Embryology History - John Saunders
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Dr. Saunders earned his Master’s of science degree in zoology in 1941 from the University of Oklahoma, where he also obtained his undergraduate degree a year earlier. After attending Johns Hopkins University for several years, in 1943 he traveled to the Pacific to serve in the U.S. Navy. Three years later, he returned to Johns Hopkins, where he received a doctorate in 1948.
Following a post-doctoral appointment at the University of Chicago, John taught at Marquette University in Milwaukee, WI, eventually becoming chairman of the department of biology. After a year at the University of Pennsylvania as professor of anatomy, John was appointed leading professor of biological sciences at SUNY New York in 1967 where he remained until 1985 when he was named professor emeritus. Summer research and teaching opportunities brought him first to the Mount Desert Island Biological Laboratory in Salisbury Cove, ME in 1954 and then to the Marine Biological Laboratory in Woods Hole, MA where he was a summer investigator from 1958 to 1972 and again from 1995 to 2003.
John was recognized as an outstanding contributor to the field of developmental biology where his research remains central to understanding of the development of the vertebrate limb. In particular, his studies of a structure known as the apical ectodermal ridge helped identify the role of growth factors in the pattern of the developing limb, and his identification and study of the zone of polarizing activity demonstrated how this area spreads essential information about how surrounding cells are to behave. His early recognition of the role of cell death in development and analyses of feather patterns are also part of his long legacy to scientific understanding. John received many awards during his career, including the Edwin Grant Conklin Medal by the American Society of Developmental Biology in 1996 and the University of Oklahoma College of Arts and Sciences Distinguished Alumni Award in 2007. In 2006, John was elected to the National Academy of Sciences. (text modified from Edwin Grant Conklin Medal SDB announcement)
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1996 Edwin Grant Conklin Medal
Edwin Grant Conklin Medal is presented by the American Society for Developmental Biology.
John W. Saunders, Jr., professor emeritus of biological sciences at the State University of New York at Albany, has spent more than half a century studying the major organizing structure of the vertebrate limb. His studies of this structure -- the apical ectodermal ridge, or AER -- helped to identify the role of secreted growth factors emanating from the AER and how these factors help pattern the developing limb. He and his colleagues were also some of the earliest investigators to look at cell death as a part of normal development. In 1996, Dr. Saunders received the SDB Edwin Grant Conklin Medal for his innovative work in this area. Throughout his career, he has received many other honors, including his election, in 2006, to the National Academy of Sciences, to the American Association for the Advancement of Science, which elected Dr. Saunders a fellow in 1983, and a life member in 1997. “His analyses ... are part of a legacy to developmental biology,” John F. Fallon wrote about Dr. Saunders in a 2002 article in the International Journal of Developmental Biology, adding: “The body of his published work remains central to the understanding of limb development and is a major reason for the premiere place that the developmental biology of limbs holds in our research and teaching today.” Dr. Saunders earned his master’s of science degree in zoology in 1941 from the University of Oklahoma, where he also obtained his undergraduate degree a year earlier. After attending Johns Hopkins University for several years, in 1943 he traveled to the Pacific to serve in the U.S. Navy. Three years later, he returned to Johns Hopkins, where he received a doctorate in 1948. In addition to becoming professor emeritus of biological sciences at the State University of New York (SUNY) at Albany in 1985, Dr. Saunders is a summer embryology staff instructor at the Marine Biological Laboratory (MBL) in Woods Hole, MA, where he has taught since 1995, and where he previously taught from 1958 to 1963.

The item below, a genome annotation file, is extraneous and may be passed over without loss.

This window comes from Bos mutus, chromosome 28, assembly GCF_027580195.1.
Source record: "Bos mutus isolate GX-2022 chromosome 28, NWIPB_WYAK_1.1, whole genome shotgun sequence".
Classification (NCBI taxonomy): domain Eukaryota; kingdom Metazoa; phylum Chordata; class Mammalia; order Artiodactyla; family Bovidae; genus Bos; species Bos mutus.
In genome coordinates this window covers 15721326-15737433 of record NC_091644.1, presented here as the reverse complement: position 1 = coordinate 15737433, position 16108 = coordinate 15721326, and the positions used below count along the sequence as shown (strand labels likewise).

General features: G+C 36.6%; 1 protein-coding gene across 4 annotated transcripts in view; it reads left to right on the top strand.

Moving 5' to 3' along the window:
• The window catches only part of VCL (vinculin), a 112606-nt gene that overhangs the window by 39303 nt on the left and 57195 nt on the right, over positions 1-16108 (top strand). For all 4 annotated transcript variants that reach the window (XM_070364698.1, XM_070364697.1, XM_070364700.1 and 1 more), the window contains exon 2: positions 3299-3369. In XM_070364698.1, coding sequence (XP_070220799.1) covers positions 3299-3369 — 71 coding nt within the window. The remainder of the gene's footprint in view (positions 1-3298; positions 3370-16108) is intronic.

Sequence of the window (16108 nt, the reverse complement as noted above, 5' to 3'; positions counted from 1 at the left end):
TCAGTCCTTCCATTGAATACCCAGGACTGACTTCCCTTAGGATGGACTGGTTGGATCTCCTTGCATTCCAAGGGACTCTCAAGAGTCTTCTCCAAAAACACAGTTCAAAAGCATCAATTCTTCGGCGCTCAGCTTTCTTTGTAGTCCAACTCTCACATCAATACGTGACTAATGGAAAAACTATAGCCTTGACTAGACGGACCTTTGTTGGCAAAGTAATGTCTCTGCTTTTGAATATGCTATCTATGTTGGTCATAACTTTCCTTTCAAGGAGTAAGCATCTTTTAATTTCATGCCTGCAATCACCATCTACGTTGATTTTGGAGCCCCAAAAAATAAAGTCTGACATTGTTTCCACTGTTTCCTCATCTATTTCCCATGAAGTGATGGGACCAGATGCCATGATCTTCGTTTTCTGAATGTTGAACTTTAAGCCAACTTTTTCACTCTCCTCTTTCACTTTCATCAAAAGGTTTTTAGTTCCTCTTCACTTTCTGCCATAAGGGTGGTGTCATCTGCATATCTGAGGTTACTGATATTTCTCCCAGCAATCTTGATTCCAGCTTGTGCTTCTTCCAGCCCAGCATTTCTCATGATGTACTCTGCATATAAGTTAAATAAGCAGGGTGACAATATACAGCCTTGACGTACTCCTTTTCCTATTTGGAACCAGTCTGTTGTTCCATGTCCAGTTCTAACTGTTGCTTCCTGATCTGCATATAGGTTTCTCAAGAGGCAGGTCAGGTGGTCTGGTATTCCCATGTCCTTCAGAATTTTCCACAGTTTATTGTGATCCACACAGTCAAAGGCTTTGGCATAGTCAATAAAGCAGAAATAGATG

His prior academic and research appointments include leading professor of biological sciences at SUNY, Albany, from 1967 to 1985; professor of anatomy at the University of Pennsylvania from 1966 to 1967; chairman of the Department of Biology at Marquette University from 1958 to 1965; assistant, associate, and full professor of biology at Marquette University from 1949 to 1965; instructor in zoology at the University of Chicago from 1948 to 1949; graduate assistant in biology at Johns Hopkins University from 1941 to 1948. Dr. Saunders was a member of corporation of the Mount Desert Island Biological Laboratory in Salisbury Cove, ME, from 1954 to 1983, and, from 1954 to 1958, served as a summer investigator there. In 1959, he became a member of corporation of MBL, where he also served on the board of trustees from 1969 to 1972, and as a summer investigator from 1958 to 1972.
Dr. Saunders has held memberships in a number of prestigious scientific societies, including the American Association for the Advancement of Science, which he joined in 1946. He is an emeritus of the American Association of Anatomists. In 1948, he became a member of the American Society of Zoologists, for which he served as program officer from 1959 to 1962, membership committee chairman from 1959 to 1960, chair of the developmental biology division in 1963, and secretary from 1964 to 1966. He became a member of the International Society of Developmental Biologists in 1957, and the SDB in 1966. From 1967 to 1969, he served on SDB’s executive committee and, in 1968, served as president. Previous memberships also included the Wisconsin Academy of Sciences, Arts and Letters, 1950; American Institute of Biological Sciences, 1957; the New York Academy of Sciences, 1958; Society for Experimental Biology and Medicine, 1964; Association for the Advancement of Aging Research, 1969, and council member from 1969 to 1970; and the Society for Cell Biology, 1960. Each year since 1995, the SDB has awarded the Edwin Grant Conklin Medal to an eminent scientist with a significant research program in developmental biology and a strong commitment to mentoring young scientists. Edwin Grant Conklin (1863-1952) spent most of his distinguished career in the Department of Biology at Princeton University where, as chair for a quarter of a century, he played a key role in the department’s growth and development.